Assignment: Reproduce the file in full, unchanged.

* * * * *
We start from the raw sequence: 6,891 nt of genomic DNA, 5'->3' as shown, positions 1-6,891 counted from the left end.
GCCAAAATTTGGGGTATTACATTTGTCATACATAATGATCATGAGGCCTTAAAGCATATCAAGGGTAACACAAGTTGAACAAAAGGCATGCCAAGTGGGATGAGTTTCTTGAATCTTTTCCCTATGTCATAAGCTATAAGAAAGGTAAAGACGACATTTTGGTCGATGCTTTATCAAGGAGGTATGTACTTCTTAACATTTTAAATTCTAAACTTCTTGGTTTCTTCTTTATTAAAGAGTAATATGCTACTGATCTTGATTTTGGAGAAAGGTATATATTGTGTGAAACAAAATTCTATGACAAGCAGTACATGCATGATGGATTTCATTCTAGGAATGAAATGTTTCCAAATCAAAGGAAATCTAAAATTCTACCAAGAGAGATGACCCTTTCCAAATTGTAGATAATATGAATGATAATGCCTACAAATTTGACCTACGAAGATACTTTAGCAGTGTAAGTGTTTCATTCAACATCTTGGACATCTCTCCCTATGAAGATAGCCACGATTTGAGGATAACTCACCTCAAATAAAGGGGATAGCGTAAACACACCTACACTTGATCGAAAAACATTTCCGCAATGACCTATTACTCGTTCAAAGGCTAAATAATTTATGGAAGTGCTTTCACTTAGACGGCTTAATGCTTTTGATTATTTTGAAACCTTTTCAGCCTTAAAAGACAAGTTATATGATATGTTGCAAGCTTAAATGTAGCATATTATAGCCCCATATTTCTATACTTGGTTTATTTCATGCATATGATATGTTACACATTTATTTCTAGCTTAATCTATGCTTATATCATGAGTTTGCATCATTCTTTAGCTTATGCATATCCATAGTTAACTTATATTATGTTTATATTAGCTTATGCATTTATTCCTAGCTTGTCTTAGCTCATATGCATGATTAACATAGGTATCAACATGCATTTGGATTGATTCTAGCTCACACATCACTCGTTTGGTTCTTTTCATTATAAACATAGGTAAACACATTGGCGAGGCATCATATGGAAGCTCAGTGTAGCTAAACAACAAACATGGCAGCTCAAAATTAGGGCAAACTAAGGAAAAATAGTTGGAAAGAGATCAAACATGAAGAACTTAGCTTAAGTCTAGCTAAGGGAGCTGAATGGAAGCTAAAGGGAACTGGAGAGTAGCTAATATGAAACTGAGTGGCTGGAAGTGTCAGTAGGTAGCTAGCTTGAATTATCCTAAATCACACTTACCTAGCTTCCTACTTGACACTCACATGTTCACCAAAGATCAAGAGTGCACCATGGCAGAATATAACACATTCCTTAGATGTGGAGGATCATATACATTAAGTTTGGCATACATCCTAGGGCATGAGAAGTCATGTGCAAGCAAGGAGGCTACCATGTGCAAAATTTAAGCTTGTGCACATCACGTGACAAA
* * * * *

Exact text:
We start from the raw sequence: 6,891 nt of genomic DNA, 5'->3' as shown, positions 1-6,891 counted from the left end.
GCCAAAATTTGGGGTATTACATTTGTCATACATAATGATCATGAGGCCTTAAAGCATATCAAGGGTAACACAAGTTGAACAAAAGGCATGCCAAGTGGGATGAGTTTCTTGAATCTTTTCCCTATGTCATAAGCTATAAGAAAGGTAAAGACGACATTTTGGTCGATGCTTTATCAAGGAGGTATGTACTTCTTAACATTTTAAATTCTAAACTTCTTGGTTTCTTCTTTATTAAAGAGTAATATGCTACTGATCTTGATTTTGGAGAAAGGTATATATTGTGTGAAACAAAATTCTATGACAAGCAGTACATGCATGATGGATTTCATTCTAGGAATGAAATGTTTCCAAATCAAAGGAAATCTAAAATTCTACCAAGAGAGATGACCCTTTCCAAATTGTAGATAATATGAATGATAATGCCTACAAATTTGACCTACGAAGATACTTTAGCAGTGTAAGTGTTTCATTCAACATCTTGGACATCTCTCCCTATGAAGATAGCCACGATTTGAGGATAACTCACCTCAAATAAAGGGGATAGCGTAAACACACCTACACTTGATCGAAAAACATTTCCGCAATGACCTATTACTCGTTCAAAGGCTAAATAATTTATGGAAGTGCTTTCACTTAGACGGCTTAATGCTTTTGATTATTTTGAAACCTTTTCAGCCTTAAAAGACAAGTTATATGATATGTTGCAAGCTTAAATGTAGCATATTATAGCCCCATATTTCTATACTTGGTTTATTTCATGCATATGATATGTTACACATTTATTTCTAGCTTAATCTATGCTTATATCATGAGTTTGCATCATTCTTTAGCTTATGCATATCCATAGTTAACTTATATTATGTTTATATTAGCTTATGCATTTATTCCTAGCTTGTCTTAGCTCATATGCATGATTAACATAGGTATCAACATGCATTTGGATTGATTCTAGCTCACACATCACTCGTTTGGTTCTTTTCATTATAAACATAGGTAAACACATTGGCGAGGCATCATATGGAAGCTCAGTGTAGCTAAACAACAAACATGGCAGCTCAAAATTAGGGCAAACTAAGGAAAAATAGTTGGAAAGAGATCAAACATGAAGAACTTAGCTTAAGTCTAGCTAAGGGAGCTGAATGGAAGCTAAAGGGAACTGGAGAGTAGCTAATATGAAACTGAGTGGCTGGAAGTGTCAGTAGGTAGCTAGCTTGAATTATCCTAAATCACACTTACCTAGCTTCCTACTTGACACTCACATGTTCACCAAAGATCAAGAGTGCACCATGGCAGAATATAACACATTCCTTAGATGTGGAGGATCATATACATTAAGTTTGGCATACATCCTAGGGCATGAGAAGTCATGTGCAAGCAAGGAGGCTACCATGTGCAAAATTTAAGCTTGTGCACATCACGTGACAAA